Important questions are also raised about the source of the massive volumes of training data required for initial development. Has informed consent been obtained for the use of this data? Are copyrights and other intellectual property protections respected? How is the veracity of training data established and the accuracy of predictions evaluated? None of these questions are easily answered by the current state of the art for predictive text sequencing, where their ethical foundation is at best opaque and the risk of future self-reference looms large as all the probabilistic and erroneous responses churned out by ChatGPT and GPT-4 enter the corpus of training data.

OpenAI openly states on the ChatGPT FAQs page that user conversations are retained for training and users should avoid including sensitive data in prompts, to avoid the problems experienced by Samsung. But what constitutes sensitive data, beyond the obvious information that is subject to regulatory control or that explicitly identifies the user? Well, every prompt discloses some information about the user sand their unique interests. The language, phraseology, and tone of prompts point to the personal characteristics and preferences of the user. Such characterizations can be used to finetune responses to either individual users or derived subsets of the overall user population.

Eventually, imperceptibly unique characteristics contained in the spelling and punctuation tics, image geometry, or source documentation of inputs to GPT services could discern sensitive information, or, worse, enable simulation of a human response that cannot be discriminated by either machine or human judgement.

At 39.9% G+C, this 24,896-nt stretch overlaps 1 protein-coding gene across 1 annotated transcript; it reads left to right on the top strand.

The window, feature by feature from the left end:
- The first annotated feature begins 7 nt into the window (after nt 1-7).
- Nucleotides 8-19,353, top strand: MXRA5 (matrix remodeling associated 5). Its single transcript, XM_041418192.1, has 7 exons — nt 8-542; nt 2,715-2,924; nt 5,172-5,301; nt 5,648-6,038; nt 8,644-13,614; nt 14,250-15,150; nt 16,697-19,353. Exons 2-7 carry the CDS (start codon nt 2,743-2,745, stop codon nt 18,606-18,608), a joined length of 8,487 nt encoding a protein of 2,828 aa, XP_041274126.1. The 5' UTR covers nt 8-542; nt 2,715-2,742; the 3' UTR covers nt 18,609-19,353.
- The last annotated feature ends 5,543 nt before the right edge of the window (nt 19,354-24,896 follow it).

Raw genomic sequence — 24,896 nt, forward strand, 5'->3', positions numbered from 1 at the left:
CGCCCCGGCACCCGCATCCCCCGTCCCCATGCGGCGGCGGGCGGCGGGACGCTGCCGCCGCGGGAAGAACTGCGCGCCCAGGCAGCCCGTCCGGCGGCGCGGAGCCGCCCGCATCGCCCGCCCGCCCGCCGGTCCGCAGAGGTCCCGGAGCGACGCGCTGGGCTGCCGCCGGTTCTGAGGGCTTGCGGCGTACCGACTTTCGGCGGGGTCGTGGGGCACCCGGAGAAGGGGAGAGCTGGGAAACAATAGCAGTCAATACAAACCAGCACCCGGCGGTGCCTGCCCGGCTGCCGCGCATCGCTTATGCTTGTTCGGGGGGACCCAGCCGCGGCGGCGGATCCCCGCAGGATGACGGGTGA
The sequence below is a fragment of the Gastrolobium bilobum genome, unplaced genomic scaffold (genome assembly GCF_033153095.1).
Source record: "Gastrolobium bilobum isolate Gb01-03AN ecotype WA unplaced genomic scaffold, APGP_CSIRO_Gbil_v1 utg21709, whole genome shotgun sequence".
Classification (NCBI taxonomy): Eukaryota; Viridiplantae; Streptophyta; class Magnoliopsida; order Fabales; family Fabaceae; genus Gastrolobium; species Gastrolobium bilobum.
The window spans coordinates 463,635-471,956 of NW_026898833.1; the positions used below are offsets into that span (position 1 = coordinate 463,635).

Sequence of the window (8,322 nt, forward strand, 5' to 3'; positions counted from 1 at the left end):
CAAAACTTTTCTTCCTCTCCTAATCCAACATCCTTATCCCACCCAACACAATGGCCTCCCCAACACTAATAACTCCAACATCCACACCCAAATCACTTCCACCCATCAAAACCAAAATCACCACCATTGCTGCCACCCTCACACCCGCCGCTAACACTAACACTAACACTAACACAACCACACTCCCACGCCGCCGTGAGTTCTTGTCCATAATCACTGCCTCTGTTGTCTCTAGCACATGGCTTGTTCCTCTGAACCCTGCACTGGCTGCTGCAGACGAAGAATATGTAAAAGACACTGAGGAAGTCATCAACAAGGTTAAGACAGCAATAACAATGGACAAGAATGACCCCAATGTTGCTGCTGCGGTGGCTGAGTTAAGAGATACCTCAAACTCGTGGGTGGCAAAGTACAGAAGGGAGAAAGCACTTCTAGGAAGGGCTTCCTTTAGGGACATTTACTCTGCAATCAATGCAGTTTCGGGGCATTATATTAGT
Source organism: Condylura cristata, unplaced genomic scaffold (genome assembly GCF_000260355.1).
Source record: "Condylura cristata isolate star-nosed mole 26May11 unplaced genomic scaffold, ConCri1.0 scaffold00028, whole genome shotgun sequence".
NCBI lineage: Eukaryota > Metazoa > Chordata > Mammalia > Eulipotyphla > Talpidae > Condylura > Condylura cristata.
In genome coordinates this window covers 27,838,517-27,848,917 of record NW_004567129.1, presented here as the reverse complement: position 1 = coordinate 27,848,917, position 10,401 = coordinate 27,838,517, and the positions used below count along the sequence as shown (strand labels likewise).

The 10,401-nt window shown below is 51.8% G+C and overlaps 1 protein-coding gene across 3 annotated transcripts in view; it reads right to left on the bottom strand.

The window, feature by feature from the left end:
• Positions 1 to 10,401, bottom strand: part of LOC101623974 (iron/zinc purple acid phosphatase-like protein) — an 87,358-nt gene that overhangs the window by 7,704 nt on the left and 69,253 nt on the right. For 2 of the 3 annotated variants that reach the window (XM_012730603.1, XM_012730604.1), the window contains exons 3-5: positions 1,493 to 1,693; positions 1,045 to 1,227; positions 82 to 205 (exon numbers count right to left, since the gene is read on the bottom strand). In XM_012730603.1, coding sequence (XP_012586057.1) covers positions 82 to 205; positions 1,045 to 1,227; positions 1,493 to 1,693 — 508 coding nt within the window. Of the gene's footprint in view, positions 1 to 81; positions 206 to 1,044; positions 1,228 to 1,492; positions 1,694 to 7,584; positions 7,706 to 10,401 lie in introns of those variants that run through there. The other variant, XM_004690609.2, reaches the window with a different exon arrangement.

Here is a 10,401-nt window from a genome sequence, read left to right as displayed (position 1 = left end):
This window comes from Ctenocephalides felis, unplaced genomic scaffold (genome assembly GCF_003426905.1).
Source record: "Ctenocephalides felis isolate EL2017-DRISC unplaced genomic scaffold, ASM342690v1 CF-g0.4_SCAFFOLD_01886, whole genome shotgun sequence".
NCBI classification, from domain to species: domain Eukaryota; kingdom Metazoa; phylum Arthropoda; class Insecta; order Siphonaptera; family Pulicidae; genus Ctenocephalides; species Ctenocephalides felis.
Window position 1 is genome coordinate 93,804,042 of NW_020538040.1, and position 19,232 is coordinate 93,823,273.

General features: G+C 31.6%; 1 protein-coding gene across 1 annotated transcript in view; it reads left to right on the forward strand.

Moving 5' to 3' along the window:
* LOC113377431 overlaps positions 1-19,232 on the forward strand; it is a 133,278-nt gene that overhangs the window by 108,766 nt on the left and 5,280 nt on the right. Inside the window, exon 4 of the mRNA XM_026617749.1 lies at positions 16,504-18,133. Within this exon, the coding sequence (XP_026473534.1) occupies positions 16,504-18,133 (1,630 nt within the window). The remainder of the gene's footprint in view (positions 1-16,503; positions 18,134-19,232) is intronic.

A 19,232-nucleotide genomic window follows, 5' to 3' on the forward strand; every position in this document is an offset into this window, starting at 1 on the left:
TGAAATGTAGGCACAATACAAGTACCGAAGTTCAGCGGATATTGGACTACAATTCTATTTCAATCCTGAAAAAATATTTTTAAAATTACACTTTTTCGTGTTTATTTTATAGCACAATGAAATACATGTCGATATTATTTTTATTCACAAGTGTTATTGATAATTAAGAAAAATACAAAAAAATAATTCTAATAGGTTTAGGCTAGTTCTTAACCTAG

In parallel, Ilya Sutskever, co-founder and chief scientist of OpenAI, caused another recent stir when he stated that the closed-source stance taken with respect to the architecture of GPT-4 was necessary in response to competitive threats and potential safety implications associated with disclosure of the technology. As is typically the case with processes of innovation, the regulatory environment today is disjointed and in a losing race to catch up with developments in the field. The new capabilities of GPT-4 and services based on the prior generation of GPT technology are imbued with significant risks, many of which remain unforeseen and unimagined. Reduced transparency in model development will not help.

Risky Business

While the risk to data privacy and confidentiality is evident at the implementation level, those risks are an intrinsic component of ChatGPT, GPT-4, and other centralized AI systems. How we address these risks as a society, to exploit the welcome benefits of AI without the sacrifice of cherished human rights, is one of the many questions posed by accelerating advancements in machine intelligence. If we are not sufficiently concerned about the information our human-machine conversations disclose about us today, we might worry more when, as a team of AI researchers have already demonstrated, one day soon, machines will possess the capability to actually read our minds. There is much for humanity and GPT-4 to ponder.

About the Author(s)

Richard Searle

Vice President of Confidential Computing, Fortanix

Dr. Richard Searle is the Vice President of Confidential Computing at Fortanix. He is responsible for leading global projects for Fortanix customers who are deploying Confidential Computing technology to protect data in use and secure sensitive applications across healthcare, financial services, government, and military use cases. Richard is also a serving General Member’s Representative to the Governing Board and Chair of the End-User Advisory Council within the Confidential Computing Consortium of the Linux Foundation.

Keep up with the latest cybersecurity threats, newly discovered vulnerabilities, data breach information, and emerging trends. Delivered daily or weekly right to your email inbox.

You May Also Like


More Insights